Joint approach

HPLC and SFC: Method development for chiral compounds with the Nexera SFC

Dr Brigitte BolligShimadzu Europa GmbH

A general overview of the SFC technique: What are the differences and benefits of SFC compared with conventional UHPLC, and where can advantages be derived when both technologies are combined? A switching system changing between SFC and UHPLC offers users flexibility in method development; this will be shown with some application examples. SFC is applied especially in the separation of chiral compounds. For this, an application for a medicine as well as a compound which can be used as a source for future organic synthesis is developed and shown.

SFC – “green” technology

Supercritical fluid chromatography (SFC) is a separation technique applying a supercritical fluid as the primary mobile phase. Because supercritical fluids have lower viscosity and higher diffusivity than conventional ones, they result in lower column back pressure than separation by UHPLC. That means they can be used for high speed analysis and high separation analysis at high flowrates.

Typically, supercritical carbon dioxide is applied for SFC. The polarity of supercritical carbon dioxide is known to be similar to hexane, a saturated hydrocarbon. However, because it is difficult to elute target components from the column using supercritical carbon dioxide alone, an organic solvent is added as a modifier to the mobile phase. This changes the polarity of the mobile phase, so that the target components can be eluted from the column.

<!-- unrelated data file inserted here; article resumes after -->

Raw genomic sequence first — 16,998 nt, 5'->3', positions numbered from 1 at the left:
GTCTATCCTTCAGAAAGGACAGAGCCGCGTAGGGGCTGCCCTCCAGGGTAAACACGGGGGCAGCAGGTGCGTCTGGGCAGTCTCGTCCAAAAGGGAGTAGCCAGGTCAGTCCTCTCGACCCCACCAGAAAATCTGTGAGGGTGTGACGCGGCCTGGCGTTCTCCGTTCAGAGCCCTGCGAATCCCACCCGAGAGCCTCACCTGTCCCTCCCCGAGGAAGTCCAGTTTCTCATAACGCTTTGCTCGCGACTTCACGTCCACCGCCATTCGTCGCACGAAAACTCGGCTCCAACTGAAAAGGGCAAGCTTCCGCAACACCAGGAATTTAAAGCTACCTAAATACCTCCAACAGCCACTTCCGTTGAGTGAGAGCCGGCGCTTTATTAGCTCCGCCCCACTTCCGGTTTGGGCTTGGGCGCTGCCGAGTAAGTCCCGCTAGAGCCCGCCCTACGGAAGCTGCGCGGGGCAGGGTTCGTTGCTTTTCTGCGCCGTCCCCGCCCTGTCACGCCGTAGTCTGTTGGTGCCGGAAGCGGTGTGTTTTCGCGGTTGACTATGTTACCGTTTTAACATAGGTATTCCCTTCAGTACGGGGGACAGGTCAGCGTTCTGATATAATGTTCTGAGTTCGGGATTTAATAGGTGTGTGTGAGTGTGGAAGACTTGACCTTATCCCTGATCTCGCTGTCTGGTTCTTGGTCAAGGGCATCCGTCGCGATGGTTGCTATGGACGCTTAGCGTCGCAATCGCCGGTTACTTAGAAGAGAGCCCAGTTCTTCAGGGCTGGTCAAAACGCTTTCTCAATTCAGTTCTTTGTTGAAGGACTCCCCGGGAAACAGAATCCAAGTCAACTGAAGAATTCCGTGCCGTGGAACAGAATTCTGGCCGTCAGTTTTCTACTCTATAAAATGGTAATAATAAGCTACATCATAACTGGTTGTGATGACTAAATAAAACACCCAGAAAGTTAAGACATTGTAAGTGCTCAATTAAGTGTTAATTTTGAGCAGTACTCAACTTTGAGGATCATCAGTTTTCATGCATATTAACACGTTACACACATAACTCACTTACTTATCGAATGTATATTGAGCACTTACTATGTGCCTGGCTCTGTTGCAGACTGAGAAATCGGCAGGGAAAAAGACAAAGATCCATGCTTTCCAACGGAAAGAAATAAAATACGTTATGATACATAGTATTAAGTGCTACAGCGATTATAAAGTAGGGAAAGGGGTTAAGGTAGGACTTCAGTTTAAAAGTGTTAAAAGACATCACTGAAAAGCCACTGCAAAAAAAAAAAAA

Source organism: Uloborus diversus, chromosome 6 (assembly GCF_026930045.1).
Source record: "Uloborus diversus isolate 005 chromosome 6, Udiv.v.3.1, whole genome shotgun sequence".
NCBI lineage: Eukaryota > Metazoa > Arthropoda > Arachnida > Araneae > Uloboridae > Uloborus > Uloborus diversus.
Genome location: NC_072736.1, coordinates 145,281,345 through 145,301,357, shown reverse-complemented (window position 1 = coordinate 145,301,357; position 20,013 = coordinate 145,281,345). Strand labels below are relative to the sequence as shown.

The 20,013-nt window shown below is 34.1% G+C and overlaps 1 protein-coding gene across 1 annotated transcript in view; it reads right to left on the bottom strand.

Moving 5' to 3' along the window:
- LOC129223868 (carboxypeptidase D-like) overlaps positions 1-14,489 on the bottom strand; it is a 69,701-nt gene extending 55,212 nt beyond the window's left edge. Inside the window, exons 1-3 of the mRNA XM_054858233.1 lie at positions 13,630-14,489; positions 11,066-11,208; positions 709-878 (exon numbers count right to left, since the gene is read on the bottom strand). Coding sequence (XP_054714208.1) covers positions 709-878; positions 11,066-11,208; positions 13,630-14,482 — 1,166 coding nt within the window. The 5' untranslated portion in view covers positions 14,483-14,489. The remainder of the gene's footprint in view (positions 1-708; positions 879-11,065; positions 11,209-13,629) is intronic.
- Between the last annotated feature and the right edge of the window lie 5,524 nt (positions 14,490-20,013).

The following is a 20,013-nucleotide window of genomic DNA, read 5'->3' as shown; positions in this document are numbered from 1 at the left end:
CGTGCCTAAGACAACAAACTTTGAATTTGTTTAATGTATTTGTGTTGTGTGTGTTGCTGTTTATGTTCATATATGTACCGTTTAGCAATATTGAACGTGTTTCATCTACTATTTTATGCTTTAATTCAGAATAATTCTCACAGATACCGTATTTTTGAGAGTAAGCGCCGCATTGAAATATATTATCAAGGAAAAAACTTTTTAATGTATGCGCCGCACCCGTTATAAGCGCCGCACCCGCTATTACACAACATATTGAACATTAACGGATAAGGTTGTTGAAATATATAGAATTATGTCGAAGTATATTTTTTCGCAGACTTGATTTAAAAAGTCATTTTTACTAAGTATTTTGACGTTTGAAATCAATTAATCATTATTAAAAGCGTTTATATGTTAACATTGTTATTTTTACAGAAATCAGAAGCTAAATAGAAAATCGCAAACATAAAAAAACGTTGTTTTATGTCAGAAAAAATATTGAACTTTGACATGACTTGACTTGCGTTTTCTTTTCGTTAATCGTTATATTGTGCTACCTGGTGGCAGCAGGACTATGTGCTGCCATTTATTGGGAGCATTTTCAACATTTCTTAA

Pharmaceuticals, foods, environmental testing and many other fields require a wide variety of separation methods, such as for separation of chiral compounds and structural isomers. Due to the difference in separation selectivity between UHPLC and SFC using supercritical carbon dioxide and organic solvents, SFC has been highly anticipated in recent years as a new separation method.

Furthermore, an existing UHPLC system can be upgraded to a UHPLC/SFC switching system by adding units required for SFC. By using two separation methods, UHPLC and SFC, for screening during the method development process, the system can configure superior analytical conditions more quickly. [1] SFC is also known as a “green” technology, due to savings in use and disposal of organic solvents.

Differences between HPLC and SFC separation characteristics